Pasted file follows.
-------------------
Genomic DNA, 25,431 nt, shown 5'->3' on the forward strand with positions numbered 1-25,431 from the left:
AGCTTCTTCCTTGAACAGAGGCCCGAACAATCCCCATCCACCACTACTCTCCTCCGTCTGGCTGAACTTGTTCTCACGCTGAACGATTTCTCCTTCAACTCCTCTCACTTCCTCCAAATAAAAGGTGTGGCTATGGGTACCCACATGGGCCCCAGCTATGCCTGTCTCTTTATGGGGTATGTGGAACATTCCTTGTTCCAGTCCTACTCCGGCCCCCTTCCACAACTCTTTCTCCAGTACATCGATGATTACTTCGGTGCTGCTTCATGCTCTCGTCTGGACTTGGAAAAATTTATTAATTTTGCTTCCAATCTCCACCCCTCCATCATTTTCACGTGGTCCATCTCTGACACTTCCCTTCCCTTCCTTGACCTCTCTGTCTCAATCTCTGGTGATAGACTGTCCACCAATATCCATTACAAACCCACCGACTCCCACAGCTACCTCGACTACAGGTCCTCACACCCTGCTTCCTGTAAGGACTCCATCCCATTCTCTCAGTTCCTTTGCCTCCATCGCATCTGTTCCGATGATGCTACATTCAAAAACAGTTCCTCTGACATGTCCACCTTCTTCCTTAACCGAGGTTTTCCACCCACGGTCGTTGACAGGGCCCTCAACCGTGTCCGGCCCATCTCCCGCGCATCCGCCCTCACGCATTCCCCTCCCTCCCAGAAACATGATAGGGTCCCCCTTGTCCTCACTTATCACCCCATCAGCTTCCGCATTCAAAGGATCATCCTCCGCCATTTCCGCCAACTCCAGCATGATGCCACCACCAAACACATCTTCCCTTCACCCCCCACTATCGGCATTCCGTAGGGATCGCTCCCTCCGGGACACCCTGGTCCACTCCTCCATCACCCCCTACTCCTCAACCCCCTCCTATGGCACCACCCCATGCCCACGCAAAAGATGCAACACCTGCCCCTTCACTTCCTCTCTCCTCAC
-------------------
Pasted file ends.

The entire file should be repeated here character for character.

Genomic DNA, 25,431 nt, shown 5'->3' on the forward strand with positions numbered 1-25,431 from the left:
AGCTTCTTCCTTGAACAGAGGCCCGAACAATCCCCATCCACCACTACTCTCCTCCGTCTGGCTGAACTTGTTCTCACGCTGAACGATTTCTCCTTCAACTCCTCTCACTTCCTCCAAATAAAAGGTGTGGCTATGGGTACCCACATGGGCCCCAGCTATGCCTGTCTCTTTATGGGGTATGTGGAACATTCCTTGTTCCAGTCCTACTCCGGCCCCCTTCCACAACTCTTTCTCCAGTACATCGATGATTACTTCGGTGCTGCTTCATGCTCTCGTCTGGACTTGGAAAAATTTATTAATTTTGCTTCCAATCTCCACCCCTCCATCATTTTCACGTGGTCCATCTCTGACACTTCCCTTCCCTTCCTTGACCTCTCTGTCTCAATCTCTGGTGATAGACTGTCCACCAATATCCATTACAAACCCACCGACTCCCACAGCTACCTCGACTACAGGTCCTCACACCCTGCTTCCTGTAAGGACTCCATCCCATTCTCTCAGTTCCTTTGCCTCCATCGCATCTGTTCCGATGATGCTACATTCAAAAACAGTTCCTCTGACATGTCCACCTTCTTCCTTAACCGAGGTTTTCCACCCACGGTCGTTGACAGGGCCCTCAACCGTGTCCGGCCCATCTCCCGCGCATCCGCCCTCACGCATTCCCCTCCCTCCCAGAAACATGATAGGGTCCCCCTTGTCCTCACTTATCACCCCATCAGCTTCCGCATTCAAAGGATCATCCTCCGCCATTTCCGCCAACTCCAGCATGATGCCACCACCAAACACATCTTCCCTTCACCCCCCACTATCGGCATTCCGTAGGGATCGCTCCCTCCGGGACACCCTGGTCCACTCCTCCATCACCCCCTACTCCTCAACCCCCTCCTATGGCACCACCCCATGCCCACGCAAAAGATGCAACACCTGCCCCTTCACTTCCTCTCTCCTCAC